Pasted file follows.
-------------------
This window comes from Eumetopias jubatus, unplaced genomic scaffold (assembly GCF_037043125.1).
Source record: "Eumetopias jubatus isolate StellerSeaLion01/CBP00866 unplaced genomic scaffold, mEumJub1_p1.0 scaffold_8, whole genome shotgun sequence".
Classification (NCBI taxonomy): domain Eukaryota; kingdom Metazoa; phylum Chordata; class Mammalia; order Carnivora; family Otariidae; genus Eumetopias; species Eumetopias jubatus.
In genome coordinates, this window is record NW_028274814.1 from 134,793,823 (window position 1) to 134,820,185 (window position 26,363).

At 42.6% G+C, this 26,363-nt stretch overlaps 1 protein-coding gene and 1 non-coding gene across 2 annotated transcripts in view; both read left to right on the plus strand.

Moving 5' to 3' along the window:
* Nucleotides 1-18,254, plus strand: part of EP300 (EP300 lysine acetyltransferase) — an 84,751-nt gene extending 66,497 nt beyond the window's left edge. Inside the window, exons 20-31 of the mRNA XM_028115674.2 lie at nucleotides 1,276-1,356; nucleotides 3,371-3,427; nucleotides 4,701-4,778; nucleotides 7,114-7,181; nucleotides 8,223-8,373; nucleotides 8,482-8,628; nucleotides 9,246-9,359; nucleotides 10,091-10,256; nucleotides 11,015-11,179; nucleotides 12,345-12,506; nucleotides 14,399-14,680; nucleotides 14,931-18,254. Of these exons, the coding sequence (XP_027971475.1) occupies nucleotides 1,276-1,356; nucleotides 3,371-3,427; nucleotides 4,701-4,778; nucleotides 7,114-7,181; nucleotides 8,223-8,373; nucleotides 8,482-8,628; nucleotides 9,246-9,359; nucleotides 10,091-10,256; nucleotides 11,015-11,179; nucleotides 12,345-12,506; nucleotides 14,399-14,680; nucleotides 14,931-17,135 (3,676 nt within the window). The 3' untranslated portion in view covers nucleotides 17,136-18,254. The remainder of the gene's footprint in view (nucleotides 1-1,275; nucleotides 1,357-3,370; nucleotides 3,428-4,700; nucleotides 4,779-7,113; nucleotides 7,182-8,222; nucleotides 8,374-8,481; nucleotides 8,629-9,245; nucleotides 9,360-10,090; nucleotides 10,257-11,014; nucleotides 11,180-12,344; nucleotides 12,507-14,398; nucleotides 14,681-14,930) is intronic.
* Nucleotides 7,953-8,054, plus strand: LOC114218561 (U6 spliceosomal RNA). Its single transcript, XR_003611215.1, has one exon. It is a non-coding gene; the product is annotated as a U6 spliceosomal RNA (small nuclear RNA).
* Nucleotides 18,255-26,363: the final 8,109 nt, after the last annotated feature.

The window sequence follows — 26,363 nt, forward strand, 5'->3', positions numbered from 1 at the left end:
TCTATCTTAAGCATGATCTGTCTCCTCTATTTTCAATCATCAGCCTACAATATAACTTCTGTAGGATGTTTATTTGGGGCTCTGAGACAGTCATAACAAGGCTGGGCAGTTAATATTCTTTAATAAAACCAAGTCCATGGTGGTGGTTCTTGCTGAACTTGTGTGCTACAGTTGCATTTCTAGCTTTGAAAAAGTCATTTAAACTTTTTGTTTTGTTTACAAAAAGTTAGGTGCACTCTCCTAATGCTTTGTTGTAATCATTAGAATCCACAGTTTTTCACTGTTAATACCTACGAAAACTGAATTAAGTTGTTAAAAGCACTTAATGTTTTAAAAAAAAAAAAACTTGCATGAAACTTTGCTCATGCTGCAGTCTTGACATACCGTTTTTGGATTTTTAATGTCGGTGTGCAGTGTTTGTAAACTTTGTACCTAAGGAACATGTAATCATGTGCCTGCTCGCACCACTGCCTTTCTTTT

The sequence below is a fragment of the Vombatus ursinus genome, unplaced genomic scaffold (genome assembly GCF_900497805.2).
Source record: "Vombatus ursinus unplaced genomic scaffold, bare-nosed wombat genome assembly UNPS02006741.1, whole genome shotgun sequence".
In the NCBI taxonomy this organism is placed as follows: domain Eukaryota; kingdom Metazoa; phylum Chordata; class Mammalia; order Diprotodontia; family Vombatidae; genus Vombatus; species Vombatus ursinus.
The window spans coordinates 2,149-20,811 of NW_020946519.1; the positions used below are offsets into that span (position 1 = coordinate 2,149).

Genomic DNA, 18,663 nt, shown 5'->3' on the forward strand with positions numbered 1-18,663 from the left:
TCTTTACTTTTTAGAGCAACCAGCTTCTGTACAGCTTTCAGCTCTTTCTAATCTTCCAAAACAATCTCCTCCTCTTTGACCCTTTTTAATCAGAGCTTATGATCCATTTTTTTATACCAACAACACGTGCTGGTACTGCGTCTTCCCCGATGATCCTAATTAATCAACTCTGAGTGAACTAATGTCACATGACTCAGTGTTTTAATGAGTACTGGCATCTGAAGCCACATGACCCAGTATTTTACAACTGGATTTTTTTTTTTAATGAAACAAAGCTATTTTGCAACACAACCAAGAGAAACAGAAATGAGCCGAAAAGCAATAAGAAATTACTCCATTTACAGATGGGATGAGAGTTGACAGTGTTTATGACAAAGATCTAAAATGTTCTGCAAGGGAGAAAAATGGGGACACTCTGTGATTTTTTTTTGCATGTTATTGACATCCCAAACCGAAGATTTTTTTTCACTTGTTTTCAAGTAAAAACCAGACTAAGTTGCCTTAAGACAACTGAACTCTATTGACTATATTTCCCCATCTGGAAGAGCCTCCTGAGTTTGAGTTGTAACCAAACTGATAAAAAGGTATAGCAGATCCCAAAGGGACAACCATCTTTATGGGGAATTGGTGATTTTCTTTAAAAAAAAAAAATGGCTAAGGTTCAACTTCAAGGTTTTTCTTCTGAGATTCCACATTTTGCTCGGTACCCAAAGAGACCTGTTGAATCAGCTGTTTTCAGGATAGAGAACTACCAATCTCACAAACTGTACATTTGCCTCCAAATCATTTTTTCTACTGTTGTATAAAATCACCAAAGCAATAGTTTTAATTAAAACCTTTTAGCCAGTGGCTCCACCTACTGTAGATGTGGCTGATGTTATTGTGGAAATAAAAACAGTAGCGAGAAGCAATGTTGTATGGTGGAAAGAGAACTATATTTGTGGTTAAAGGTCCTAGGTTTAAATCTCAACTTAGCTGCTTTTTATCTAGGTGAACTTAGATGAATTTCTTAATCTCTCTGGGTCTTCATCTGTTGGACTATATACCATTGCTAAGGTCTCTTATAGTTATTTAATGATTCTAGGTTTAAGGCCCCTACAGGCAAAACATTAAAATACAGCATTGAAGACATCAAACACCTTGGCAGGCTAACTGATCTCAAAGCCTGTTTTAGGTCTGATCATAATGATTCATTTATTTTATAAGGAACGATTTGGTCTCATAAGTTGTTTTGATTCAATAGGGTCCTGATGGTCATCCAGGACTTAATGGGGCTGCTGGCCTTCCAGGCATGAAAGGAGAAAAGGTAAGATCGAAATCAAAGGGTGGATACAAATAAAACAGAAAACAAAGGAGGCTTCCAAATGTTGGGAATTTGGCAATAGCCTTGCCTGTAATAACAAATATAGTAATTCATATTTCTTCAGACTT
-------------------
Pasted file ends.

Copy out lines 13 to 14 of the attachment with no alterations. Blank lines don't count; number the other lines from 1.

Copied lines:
Source record: "Vombatus ursinus unplaced genomic scaffold, bare-nosed wombat genome assembly UNPS02006741.1, whole genome shotgun sequence".
In the NCBI taxonomy this organism is placed as follows: domain Eukaryota; kingdom Metazoa; phylum Chordata; class Mammalia; order Diprotodontia; family Vombatidae; genus Vombatus; species Vombatus ursinus.